Gnome 40 - The anti-desktop desktop

In a few weeks, Fedora 34 will be released, and alongside it - you will get to use Gnome 40, the next version of this namesake desktop environments. But wait. Gnome 40 has been officially released only a few short days ago, and you can already try it. Ahead of the distro testing season, I thought it would be a neat idea to grab the software and check what awaits the Tux crowds en masse come mid-April. I downloaded the Fedora 34 beta and booted the system.

Going into a review without any expectations or great hope is a good thing for me. My emotional balance will most likely not be upset too much today. After all, for me, Gnome 3 has never delivered. It’s always been sub-optimal, introducing complication and confusion into the classic desktop formula through a strange paradigm of would-be visual minimalism and touch-like inefficiency. More mouse clicks = not fun. I don’t expect miracles. But who knows, I might actually be surprised. Remember, beta version, things could change. Now, let’s proceed. Commence…

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I’m definitely a bit biased against gnome so keep that in mind, but that’s because I have really really not enjoyed using it when I do. I even keep trying to use it on occasion as I keep it installed on my computer and give it another try on occasion to see how it evolves. But in short, I really really dislike gnome, all the way up to version 3 is what I’ve tried, we’ll see how 4 goes but based on this article I’m not going to be a fan of it either.

KDE on the other hand, I’m an absolute fan of. Not only is it incredibly lightweight (even lighter than most “lightweight” DE’s), but it’s “Activities” (not to be confused with gnome activities, which is basically just the running/runnable programs) are basically the multi-desktop view well known on X but to a significantly enhanced degree, and it’s amazing to add to your workflow. In addition, the sheer customizability of KDE and it’s ability to change to adapt to anything from huge Desktop views to phone interfaces is unmatched in my opinion thus far.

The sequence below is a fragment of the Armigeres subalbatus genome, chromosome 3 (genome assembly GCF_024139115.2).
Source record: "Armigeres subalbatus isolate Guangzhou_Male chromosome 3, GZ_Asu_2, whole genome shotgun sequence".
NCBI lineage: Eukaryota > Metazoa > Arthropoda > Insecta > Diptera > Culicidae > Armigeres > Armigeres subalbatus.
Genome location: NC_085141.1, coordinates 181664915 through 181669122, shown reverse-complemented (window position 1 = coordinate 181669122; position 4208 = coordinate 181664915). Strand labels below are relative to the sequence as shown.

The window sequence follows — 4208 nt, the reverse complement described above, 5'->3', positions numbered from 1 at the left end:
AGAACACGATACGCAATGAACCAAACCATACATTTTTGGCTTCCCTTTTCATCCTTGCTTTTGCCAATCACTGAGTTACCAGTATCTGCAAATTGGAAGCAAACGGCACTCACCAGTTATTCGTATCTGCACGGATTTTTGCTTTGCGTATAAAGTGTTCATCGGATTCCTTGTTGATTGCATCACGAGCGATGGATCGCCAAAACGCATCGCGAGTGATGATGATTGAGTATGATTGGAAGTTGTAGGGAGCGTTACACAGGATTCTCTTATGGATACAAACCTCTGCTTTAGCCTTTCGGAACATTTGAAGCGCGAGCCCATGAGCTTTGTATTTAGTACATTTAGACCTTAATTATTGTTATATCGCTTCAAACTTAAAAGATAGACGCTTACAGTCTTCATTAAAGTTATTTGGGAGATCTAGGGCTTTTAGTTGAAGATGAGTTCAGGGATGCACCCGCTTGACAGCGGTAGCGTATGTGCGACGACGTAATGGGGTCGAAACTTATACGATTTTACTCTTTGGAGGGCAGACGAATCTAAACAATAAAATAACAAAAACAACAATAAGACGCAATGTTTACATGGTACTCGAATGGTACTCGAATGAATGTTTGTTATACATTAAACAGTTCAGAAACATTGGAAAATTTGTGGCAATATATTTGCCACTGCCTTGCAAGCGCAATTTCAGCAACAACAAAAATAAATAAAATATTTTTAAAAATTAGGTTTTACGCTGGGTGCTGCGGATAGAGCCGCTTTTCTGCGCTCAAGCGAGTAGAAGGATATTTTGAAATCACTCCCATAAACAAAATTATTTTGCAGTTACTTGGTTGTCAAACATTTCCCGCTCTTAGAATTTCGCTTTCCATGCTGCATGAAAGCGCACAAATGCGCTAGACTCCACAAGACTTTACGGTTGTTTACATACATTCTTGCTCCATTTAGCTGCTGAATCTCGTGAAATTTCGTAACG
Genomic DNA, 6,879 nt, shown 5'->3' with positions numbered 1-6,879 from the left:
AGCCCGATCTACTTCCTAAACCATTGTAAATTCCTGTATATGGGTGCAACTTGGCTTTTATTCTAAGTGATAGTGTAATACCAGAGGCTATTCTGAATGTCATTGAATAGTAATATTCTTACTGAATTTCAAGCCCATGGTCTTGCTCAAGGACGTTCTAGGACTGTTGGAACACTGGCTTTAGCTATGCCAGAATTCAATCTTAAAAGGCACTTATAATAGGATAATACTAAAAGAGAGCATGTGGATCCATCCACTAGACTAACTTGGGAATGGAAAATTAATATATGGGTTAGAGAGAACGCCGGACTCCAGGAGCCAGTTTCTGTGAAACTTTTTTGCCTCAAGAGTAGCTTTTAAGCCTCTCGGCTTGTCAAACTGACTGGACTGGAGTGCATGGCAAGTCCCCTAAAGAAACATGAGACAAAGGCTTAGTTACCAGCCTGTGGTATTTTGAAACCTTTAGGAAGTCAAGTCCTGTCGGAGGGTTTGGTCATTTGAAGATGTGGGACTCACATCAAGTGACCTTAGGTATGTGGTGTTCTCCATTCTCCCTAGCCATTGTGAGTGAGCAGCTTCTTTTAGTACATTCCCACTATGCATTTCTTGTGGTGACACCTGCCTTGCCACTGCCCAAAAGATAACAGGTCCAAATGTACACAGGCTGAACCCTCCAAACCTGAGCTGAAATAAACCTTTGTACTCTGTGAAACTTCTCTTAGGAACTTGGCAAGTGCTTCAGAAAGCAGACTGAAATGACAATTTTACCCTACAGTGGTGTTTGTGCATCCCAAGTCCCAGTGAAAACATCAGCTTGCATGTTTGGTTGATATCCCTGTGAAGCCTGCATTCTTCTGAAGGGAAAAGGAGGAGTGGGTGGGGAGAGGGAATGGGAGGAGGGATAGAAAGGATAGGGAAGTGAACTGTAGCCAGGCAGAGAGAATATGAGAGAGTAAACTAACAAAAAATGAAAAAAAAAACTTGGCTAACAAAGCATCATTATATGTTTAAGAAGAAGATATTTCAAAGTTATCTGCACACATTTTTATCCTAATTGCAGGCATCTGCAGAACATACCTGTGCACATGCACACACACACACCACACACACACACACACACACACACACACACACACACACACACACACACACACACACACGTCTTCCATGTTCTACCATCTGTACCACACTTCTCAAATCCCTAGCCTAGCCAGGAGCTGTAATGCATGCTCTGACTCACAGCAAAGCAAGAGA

A fun thing to note, KDE by default is…fairly windows styled, but you can make it look like a mac, like gnome3, like gnome2, like gnome4, like unity, like basically anything else you could near imagine (short of VR interfaces, though that’s being worked on as well by others). It’s configurability is unparalleled by any other DE.

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I wonder which Linux distro/set-up is most Mac-like? If you have any links or vids I’d definitely be interested in taking a look :smiley:

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By default? No clue. But KDE can definitely become the most mac-like. I know I’ve seen the occasional youtube video and online article on how to do so, but can always set it up manually. The latte dock I think it was, was the main jumping off point? Then of course moving menu bars to the top of the screen, etc… etc…

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I have used dozens of Linux distributions and there are no Mac-like defaults at least in the most popular ones. That’s said most up-to-date distributions either share their own dark theme as default or provide Breeze theme. As it was said already KDE/Plasma is highly configurable and you can change everything you want. There are full themes ready to install for Windows and Mac look, so it’s not really that hard to setup it. I guess the biggest thing here may be only keyboard shortcuts which of course you can customize as well.